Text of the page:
I thought the BSA was a camping club, what are the Aims and Mission of the BSA?
Date: 11 Jan 1998
There are two entities to the BSA: The BSA traditional Scouting
organization and the wholly owned subsidiary: Learning for Life/Exploring.
There are three aims to Boy Scouts of America (BSA) Scouting:
- Aim I -- To build moral strength and character
- Aim II -- To foster citizenship
- Aim III -- To develop fitness
These three aims are the bedrock of the American Scouting movement. They
represent the long term outcomes we want for every boy.
It is the mission of the Boy Scouts of America to serve others by
helping to instill values in young people and in other ways prepare
them to make ethical choices over their lifetime in achieving their
full potential. (BSA Mission Statement)
It is the mission of Learning for Life/Exploring to serve others by helping to
instill core values in young people and in other ways prepare them to make
ethical choices throughout their lives so they can achieve their full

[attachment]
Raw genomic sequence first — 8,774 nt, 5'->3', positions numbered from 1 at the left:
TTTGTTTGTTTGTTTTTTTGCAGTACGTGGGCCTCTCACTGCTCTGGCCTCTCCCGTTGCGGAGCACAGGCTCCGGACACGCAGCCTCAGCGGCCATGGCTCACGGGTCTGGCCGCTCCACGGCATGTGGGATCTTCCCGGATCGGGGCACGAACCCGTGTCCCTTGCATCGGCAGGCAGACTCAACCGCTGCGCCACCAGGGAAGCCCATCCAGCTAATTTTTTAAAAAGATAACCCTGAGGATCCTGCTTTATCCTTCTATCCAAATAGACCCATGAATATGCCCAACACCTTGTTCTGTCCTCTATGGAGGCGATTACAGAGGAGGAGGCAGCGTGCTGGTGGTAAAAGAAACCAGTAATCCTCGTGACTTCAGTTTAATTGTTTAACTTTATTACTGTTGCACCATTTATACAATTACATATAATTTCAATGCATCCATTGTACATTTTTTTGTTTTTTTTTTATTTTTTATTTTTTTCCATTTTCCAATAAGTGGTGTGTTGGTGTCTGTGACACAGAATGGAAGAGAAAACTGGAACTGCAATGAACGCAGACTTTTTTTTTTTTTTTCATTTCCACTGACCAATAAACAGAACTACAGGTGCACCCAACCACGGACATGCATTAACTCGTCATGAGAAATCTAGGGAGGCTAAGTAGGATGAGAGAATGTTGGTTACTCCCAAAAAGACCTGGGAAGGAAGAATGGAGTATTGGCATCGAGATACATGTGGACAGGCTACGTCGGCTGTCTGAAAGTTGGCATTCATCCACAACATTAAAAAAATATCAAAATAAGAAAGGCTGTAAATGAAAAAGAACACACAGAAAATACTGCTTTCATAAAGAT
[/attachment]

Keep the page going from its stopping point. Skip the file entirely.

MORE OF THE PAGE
"Values are those things that really matter to each of us ... the ideas
and beliefs we hold as special. Caring for others, for example, is a
value; so is the freedom to express our opinions."
("Ethics in Action", BSA 1990)
"Ethics deals with what we believe to be good or bad and with the moral
obligations that these beliefs imply. Ethics involves the rules for
deciding right and wrong and the code of conduct that is based on our
decisions. While there are some things that not everybody sees
eye-to-eye with in this area, there are a whole lot more that we do
agree about. For example, to steal is wrong, for most of us. So too is
physical assault. Most of us don't think it is right to cheat in
school; many of us think it is injustice to punish someone who didn't
do anything wrong. As an idea, ethics is simple, but the consequences
("Developing Ethical Leaders Through Action", 1990)
The BSA strives to help enrich the lives of young people and make a
difference in the kind of people they become. Since 1910, it has
been the mission of the BSA to serve others by helping to install values
in young people, to prepare them to make ethical choices over their
lifetime and achieve their full potential.
Some more references:
- Maintaining BSA Standards
- "The Scout Oath and Law are not up for negotiation. Our values are not for sale."
Text of this article from Scouting magazine, September 1992. can be found at:
Some resources for instilling values in young people
can be found at: